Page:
While at K-State, Dan was expected to attend National Guard meetings at the armory, which was out of town at the municipal airport. He probably attended about half of the ones that he was supposed to during the year. At the end of the year, they told Dan that he had been delinquent in his duties, and therefore the National Guard was discharging him and reporting him to the Draft Board. Then in July, Dan got a letter of greetings from President Eisenhower, inviting him to report to his draft board for induction into the United States Army. He was given a bus ticket to Kansas City where he was given some medical tests and some aptitude tests during a two-day orientation. Then they put him and about thirty other inductees on a bus and took them to Fort Chaffee, Arkansas. They went to an induction center where they were issued clothing and given GI haircuts. After two days, they were shipped to their basic training company. For the first week, they gave out busywork cleaning up the company area, washing windows, mopping floors and jobs like that. Every day, more new people were assigned to the company. After the first week, they were at full strength, because the next week began their eight-week Army Basic Training Course. They spent eight weeks going to classes in a theatre and in the field. They learned how to march, shoot a rifle, make up their cot so a quarter would bounce six inches high when dropped on it, hang their clothes in a locker so that they would pass inspection, and a lot of things that Dan can’t remember anymore. During the fifth week, their squad leader was demoted because some sergeant thought that he wasn’t doing a good job. They promoted Dan to squad leader because of his National Guard experience. After the sixth week, Dan got the flu and spent a week in the Post Hospital. Then he was transferred to another company that was beginning the seventh week of training, so that he wouldn’t miss any training. The seventh week was called bivouac week. They marched out into the desert, and spent a week sleeping in tents, drinking from a canteen, eating sitting on the ground and getting more training. That training consisted of throwing hand grenades, firing rifle grenades, crawling through an infiltration course under rows of barbed wire while someone was firing machine guns with live ammunition above their heads and setting off explosions in nearby sandbag pits. They did this once during the day and once at night so they could see the tracer bullets, which were on fire, going over their heads. It was pretty frightening.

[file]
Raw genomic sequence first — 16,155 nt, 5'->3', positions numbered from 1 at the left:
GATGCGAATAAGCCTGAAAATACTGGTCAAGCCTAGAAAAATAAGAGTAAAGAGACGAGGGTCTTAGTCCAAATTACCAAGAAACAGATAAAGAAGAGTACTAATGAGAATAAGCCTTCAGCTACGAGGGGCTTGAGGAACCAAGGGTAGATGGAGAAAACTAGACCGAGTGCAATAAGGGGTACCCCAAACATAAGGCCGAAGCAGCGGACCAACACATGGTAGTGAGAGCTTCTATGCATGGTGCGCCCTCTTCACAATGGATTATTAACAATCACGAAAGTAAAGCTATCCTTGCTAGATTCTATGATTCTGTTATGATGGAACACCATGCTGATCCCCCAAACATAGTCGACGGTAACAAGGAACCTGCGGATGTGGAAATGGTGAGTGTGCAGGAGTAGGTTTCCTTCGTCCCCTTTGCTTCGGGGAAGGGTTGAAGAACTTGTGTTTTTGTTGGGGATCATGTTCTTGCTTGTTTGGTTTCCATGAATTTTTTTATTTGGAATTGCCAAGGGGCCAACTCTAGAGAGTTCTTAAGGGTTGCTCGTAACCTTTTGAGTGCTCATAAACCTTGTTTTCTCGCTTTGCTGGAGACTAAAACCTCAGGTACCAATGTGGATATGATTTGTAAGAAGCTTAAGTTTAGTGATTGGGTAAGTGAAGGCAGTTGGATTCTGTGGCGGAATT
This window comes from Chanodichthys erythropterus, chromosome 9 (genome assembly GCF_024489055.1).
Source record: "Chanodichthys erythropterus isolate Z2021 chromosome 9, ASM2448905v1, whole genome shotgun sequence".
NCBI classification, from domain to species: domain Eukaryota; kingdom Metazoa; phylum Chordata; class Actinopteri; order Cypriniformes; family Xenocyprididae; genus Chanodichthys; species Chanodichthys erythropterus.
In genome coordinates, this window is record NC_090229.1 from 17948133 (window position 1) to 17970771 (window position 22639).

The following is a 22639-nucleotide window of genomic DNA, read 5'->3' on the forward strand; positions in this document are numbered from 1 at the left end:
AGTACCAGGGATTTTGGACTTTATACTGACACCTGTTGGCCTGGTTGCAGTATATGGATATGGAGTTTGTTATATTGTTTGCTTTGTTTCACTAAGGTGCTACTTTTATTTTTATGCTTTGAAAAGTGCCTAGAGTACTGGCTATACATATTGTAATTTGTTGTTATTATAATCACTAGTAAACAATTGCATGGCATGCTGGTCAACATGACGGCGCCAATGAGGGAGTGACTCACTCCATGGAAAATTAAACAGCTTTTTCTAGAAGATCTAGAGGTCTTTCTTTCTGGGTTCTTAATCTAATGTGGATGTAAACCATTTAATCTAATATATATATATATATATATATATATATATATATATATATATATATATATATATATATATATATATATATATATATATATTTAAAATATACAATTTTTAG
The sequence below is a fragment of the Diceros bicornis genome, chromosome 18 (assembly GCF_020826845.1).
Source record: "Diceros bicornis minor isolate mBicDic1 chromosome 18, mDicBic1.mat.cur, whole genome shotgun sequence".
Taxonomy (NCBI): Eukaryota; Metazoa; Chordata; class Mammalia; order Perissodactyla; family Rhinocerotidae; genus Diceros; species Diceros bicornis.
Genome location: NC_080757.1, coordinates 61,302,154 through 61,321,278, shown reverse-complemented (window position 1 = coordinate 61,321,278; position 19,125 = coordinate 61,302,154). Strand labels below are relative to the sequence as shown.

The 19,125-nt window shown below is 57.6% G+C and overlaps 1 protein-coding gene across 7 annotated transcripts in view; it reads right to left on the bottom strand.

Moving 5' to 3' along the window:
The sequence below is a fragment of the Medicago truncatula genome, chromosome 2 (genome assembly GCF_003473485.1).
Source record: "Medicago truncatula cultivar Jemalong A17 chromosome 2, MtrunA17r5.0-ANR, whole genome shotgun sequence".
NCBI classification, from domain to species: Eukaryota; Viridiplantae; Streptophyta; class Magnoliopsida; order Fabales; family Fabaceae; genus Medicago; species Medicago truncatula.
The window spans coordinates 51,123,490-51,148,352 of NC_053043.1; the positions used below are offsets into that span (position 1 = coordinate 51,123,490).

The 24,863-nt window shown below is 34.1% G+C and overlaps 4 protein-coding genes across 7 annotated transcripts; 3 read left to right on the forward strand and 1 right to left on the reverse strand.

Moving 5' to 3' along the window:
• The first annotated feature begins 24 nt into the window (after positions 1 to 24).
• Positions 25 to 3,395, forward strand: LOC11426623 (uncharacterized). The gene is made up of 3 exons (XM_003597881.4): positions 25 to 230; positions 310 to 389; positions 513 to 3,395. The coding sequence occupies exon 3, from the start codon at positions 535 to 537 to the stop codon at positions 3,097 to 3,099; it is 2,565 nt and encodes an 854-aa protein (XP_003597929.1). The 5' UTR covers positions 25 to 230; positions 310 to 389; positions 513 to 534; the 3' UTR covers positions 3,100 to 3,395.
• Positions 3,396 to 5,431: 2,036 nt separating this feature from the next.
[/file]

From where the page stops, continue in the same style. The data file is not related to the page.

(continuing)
After finishing the eight-week Army Basic Training Course, they sent Dan and a lot of the other guys that he was with to the Basic Army Administration Course. This was popularly known as Clerk Typist School. This was another school at Fort Chaffee where they taught how to type and how to fill in about 200 standard army forms. They really taught you that you didn’t want to be an army clerk typist. At the end of the eight weeks, Dan was given orders to report to Fort Ord, California. They told him that he would probably be processed there for shipment to Korea. He really wasn’t looking forward to going to Korea. They had just finished a war and the United States and North Korea still weren’t very friendly. Dan was also given two weeks leave to spend the Christmas holidays at home. So, he took a bus home to Salina for two weeks.

After Christmas, Dan took a train from Salina to San Francisco and a bus from there to Monterrey, California. There, he got an Army bus to Fort Ord. At the Fort Ord processing center, he found that the U. S. Congress had passed a law that required that anyone going to Korea had to have a minimum of two years left on their tour of duty. Since Dan only had 19 months left, he would be assigned to duty right there at Fort Ord. He was assigned to a company that provided Basic Army Training to California Army Reserve soldiers. Dan spent the next eight months in the basic training company. he wasn’t the company clerk. He was the number two clerk in the company. He was the mail clerk, training clerk, supply clerk and, when needed, drove the company commander around in his jeep. One of the best things they did was send him to a Film Projectionist School. This was a week learning to operate various slide and movie projectors. At first, Dan thought that it was just going to get him more work, because he would have to operate the projector for any training class that they had for the trainees. But it turned out to be the thing that got him out of Fort Ord.

One day, Dan was sent to an interview that was held to select soldiers to transfer to the Sixth US Honor Guard Company located at Presidio of San Francisco in San Francisco. During the interview, they found out that Dan was trained to be a projectionist. They asked him if he would like to go to San Francisco. He didn’t know much about what the Sixth US Honor Guard Company did, but he said that he would and they said that he would probably be going. A week later, Dan had orders transferring him to San Francisco. He spent the next eight months in San Francisco. The barracks was located on the part of Presidio of San Francisco known as Fort Funston. It is on a hill that overlooks San Francisco Bay with the Golden Gate bridge about two hundred yards to the left. Every morning at formation in front of the building the company looked directly over the bay toward Alcatraz Island, where the federal penitentiary was located. Their biggest duty was to perform at military burials. The San Francisco area had a lot of Old Soldier Homes, and a lot of them were dying every day. The Honor Guard Company provided a pallbearer squad and a rifle squad. The pallbearers carried the casket from the hearse to the grave and held an American flag over the casket during the graveside service. The rifle squad would fire a volley of three shots, and a bugler from the Army band would play “Taps”. Then the pallbearers would fold the flag into a triangle and the leader would present the flag to the next-of-kin. Then the squad would march off to the site of the next burial. They did as many as twenty burials a day, four days a week at the San Bruno National Cemetery, a few miles south of San Francisco. They also performed burials at a small cemetery located at the Presidio. Only high-level army officers were buried there. Other duties included work details cleaning up and landscaping the grounds of the Post. They also marched in parades on Columbus Day, Independence Day and other celebrations that included a parade down Market Street in downtown San Francisco.